Skagway, Alaska to Whitehorse, Yukon Territory, Canada
|Courtesy Flickr/get directly down
"It is no disparagement to other mountain railroads to say that the construction of the White Pass & Yukon is among the most brilliant feats of railroad engineering, in view of the tremendous difficulties to be encountered and the shortness of time in which the work was done."
- Victoria Colonist, British Columbia, 1990
Combining British financing, American engineering, and Canadian contracting, the White Pass and Yukon was the first major civil engineering project on the continent above the 60th degree of northern latitude. Completed in 27 months using only hand tools, black powder, and regional timber, the White Pass and Yukon rises almost 2,900 feet from sea level at the port of Skagway to the White Pass summit on the U.S.-Canada border in just 20 miles, accomplishing one of the steepest climbs of any railroad in the world.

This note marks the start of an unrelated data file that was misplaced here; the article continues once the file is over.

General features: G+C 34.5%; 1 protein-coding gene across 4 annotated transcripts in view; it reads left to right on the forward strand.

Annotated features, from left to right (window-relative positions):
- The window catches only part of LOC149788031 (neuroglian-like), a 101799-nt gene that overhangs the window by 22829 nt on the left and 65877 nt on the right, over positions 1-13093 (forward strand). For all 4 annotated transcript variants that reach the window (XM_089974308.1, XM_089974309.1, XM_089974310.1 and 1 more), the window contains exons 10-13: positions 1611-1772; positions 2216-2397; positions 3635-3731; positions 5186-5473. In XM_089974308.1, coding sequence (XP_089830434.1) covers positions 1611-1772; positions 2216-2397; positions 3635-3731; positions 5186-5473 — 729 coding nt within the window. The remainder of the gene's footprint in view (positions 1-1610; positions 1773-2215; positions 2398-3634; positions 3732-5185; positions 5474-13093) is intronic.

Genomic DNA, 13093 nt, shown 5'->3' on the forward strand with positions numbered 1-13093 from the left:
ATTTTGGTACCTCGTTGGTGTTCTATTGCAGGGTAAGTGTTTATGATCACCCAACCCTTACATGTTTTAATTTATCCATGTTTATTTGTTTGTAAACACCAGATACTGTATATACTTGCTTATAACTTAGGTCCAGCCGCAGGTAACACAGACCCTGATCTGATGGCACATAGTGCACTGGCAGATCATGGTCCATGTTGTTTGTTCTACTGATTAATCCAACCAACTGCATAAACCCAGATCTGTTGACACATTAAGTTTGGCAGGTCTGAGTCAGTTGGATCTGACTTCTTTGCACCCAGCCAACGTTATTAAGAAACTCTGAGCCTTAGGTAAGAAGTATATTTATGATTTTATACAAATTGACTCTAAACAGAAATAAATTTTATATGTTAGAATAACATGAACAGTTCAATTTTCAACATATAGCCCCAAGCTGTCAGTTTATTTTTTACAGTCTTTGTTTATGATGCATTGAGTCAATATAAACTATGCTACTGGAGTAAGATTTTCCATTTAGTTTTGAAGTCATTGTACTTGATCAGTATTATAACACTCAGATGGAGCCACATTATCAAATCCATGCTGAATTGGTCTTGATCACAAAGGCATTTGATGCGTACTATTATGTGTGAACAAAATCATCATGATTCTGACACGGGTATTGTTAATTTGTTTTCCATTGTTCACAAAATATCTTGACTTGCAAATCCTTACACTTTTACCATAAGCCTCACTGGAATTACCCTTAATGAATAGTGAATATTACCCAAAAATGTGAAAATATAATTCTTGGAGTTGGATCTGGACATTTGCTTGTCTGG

Built for approximately $10 million to promote the Klondike Gold Rush around the turn of the century, the 110-mile narrow-gauge railway remained an important part of the mining industry - transporting gold, silver, copper and lead ore from Canadian mines across the coastal mountain range to Alaskan ports - until it was closed during a period of low metal prices in 1982. The railway found new life six years later as a thriving excursion line serving the cruise-ship industry.
1. The White Pass and Yukon follows a path originally laid out by George Brackett, a former construction engineer on the Northern Pacific Railroad who built a 12-mile toll road into the mountains in 1897. Brackett's right-of-way was purchased in 1898 by the White Pass and Yukon for $60,000.
2. At the height of its operations, the White Pass and Yukon also ran passenger and freight docks at the port of Skagway, a fleet of Yukon River steamboats, a passenger-bus service north of Whitehorse, a frontier airline, and several hotels.
3. During World War II, the railway played an essential role in transporting laborers and materials to build the 1,520-mile-long Alaska Highway, considered an essential transportation link for troops and equipment to Alaska and northwest Canada during World War II.
1. Graham Wilson, The White Pass and Yukon Route Railway; Wolf Creek Books, 1998
2. Stan Cohen, The White Pass & Yukon Route, Missoula, MT: Pictorial Histories Publishing Company, 1996.